Buy “Leo Kottke – Standing in My Shoes – Music” Online
. …And I mean "playing" in the best, widest sense. I bought this CD for the original version of "Twice", but was almost discouraged by all the critics (canned drums, hip-hop beats, etc. ..). It turns out Twice is one of the weaker tracks (much better in the vocal version on Sixty Six Steps), and that the critics are wrong! This is a great Kottke album, contemporary and playful sounding (reminds me a lot of David Lindley’s approach, yet also having a bit of the old Fahey sensibility). There is some drum programming – in fact that’s the first sounds you hear, but its easy to ignore (and focus on the guitar, and there is some "real" drumming here as well), and I don’t hear ‘hip-hop’ at all. (It starts with the strong (slide-full) title track; I love the sitar on the (Bollywood-esque) cover of "World Turning"; the bouncy, tumbling like a mountain stream "Dead End" is as good as Kottke gets; the traditional "Corina Corina" is gentle and lovely (reminds me of Chris Smither); "Realm" sounds like it could be from his collaborations with Phish bassist Mike Gordon; "Across the Street" could be an outtake from his New-Agey early 80’s Guitar Music album, and "Don’t Call Me Ray" is nothing but pure joyetc, etc, lots of variety here. The guitar is bright and prominent in the mix – a wide range of 6 and 12 string, slide and finger-picked, virtuosity. David Z did a fine job producing this (as he subsequently did with 66 Steps. …) and it should appeal to fans of that fine work of Leo and Mike Gordon’s. Check it out!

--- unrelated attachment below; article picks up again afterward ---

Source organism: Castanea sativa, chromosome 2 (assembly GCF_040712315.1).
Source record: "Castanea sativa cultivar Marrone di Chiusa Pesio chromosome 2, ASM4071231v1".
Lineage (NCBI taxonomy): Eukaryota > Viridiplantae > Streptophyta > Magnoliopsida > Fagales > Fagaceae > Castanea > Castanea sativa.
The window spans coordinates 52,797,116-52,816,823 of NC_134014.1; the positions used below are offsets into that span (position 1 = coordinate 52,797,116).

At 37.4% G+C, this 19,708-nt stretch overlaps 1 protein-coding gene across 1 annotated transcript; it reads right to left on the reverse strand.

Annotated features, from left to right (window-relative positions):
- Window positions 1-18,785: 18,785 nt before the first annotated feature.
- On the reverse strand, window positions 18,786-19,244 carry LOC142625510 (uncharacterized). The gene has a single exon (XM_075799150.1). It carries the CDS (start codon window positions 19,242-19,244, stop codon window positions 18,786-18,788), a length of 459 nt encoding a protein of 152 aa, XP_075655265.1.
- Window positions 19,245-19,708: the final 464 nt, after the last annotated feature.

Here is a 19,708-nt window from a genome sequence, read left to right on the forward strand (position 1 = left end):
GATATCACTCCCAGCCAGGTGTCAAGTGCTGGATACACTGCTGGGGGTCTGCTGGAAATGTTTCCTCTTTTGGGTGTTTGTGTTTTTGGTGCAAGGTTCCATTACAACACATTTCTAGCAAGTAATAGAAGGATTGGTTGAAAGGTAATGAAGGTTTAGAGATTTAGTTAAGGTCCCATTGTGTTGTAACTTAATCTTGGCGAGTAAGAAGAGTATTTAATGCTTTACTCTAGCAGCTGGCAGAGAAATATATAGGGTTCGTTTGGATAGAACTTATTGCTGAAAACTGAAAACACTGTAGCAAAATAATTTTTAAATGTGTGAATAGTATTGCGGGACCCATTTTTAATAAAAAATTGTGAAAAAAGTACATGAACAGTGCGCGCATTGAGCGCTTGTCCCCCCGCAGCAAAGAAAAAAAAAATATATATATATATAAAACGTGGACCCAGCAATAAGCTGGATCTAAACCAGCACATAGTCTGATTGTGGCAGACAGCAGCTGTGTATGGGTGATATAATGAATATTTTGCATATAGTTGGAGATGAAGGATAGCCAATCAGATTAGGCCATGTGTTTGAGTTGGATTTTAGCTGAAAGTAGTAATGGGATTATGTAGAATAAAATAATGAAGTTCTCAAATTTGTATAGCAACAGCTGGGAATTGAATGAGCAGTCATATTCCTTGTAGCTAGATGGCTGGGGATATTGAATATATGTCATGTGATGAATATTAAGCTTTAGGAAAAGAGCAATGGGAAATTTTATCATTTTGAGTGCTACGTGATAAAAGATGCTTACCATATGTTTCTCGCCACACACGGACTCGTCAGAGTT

Product description Standing in My Shoes In the wake of Beck, even old-schoolers like Leo Kottke are getting hip-hop hip. On Standing in My Shoes, he teams with producer and former Prince cohort David Z for an intriguing, occasionally convincing synthesis of the guitarist’s left-field visions and drum loops that suggest exposure to Mellow Gold and Odelay. Some of this music, especially instrumentals like “Realm” and the snoozily “atmospheric” “Across the Street,” is barely a step up from tasteful background sound. Other cuts, though, such as a beat-smart rerecording of “Vaseline Machine Gun”–from his legendary first album, 6- and 12-String Guitar–and the Delta-flamenco fusion of “Dead End,” demonstrate the wisdom of the Kottke-Z pairing. The title track, another revival of an early Kottke track, also effectively mates groove and stoic soulfulness. His collaboration with Z doesn’t mark a great leap forward, but Standing is a modestly brave move. –Rickey Wright
Standing in My Shoes Review
Very hard to find; the best version I’ve found yet of the title track. -Read Reviews-
Love Leo Kottke. This is certainly one of my favorites.